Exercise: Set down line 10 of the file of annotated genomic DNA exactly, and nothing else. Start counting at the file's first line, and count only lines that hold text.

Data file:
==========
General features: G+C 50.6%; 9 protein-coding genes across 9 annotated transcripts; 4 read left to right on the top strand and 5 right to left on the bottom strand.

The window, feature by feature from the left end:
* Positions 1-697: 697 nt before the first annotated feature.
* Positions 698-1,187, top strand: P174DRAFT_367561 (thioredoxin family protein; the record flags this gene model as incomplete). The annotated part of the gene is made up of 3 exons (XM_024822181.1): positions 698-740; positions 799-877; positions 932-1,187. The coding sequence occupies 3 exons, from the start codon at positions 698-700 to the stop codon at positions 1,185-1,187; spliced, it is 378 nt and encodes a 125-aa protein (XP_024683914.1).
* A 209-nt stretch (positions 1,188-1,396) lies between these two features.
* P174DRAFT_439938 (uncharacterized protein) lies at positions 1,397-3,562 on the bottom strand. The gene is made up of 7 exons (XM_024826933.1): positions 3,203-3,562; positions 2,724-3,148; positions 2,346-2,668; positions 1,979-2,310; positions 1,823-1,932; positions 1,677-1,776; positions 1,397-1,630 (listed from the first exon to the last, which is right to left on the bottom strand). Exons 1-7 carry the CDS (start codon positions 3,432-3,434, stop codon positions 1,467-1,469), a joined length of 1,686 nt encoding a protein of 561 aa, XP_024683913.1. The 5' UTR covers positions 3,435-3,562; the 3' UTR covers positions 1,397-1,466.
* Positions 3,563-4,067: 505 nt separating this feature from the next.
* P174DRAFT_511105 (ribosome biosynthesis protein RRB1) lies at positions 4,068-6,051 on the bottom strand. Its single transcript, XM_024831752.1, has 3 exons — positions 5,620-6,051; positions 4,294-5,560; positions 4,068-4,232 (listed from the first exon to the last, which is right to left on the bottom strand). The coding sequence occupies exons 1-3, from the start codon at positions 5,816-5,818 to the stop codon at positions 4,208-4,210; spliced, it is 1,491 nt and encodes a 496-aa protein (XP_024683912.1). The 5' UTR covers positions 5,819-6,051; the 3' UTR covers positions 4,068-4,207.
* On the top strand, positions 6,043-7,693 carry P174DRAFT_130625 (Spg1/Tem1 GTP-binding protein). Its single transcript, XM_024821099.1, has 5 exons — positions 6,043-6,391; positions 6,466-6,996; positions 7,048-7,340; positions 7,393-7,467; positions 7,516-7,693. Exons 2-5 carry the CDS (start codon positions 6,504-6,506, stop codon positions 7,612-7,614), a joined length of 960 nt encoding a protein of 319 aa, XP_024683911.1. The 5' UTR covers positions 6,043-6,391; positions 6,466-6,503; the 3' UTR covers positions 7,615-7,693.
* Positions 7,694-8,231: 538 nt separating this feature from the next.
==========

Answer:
* Positions 7,694-8,231: 538 nt separating this feature from the next.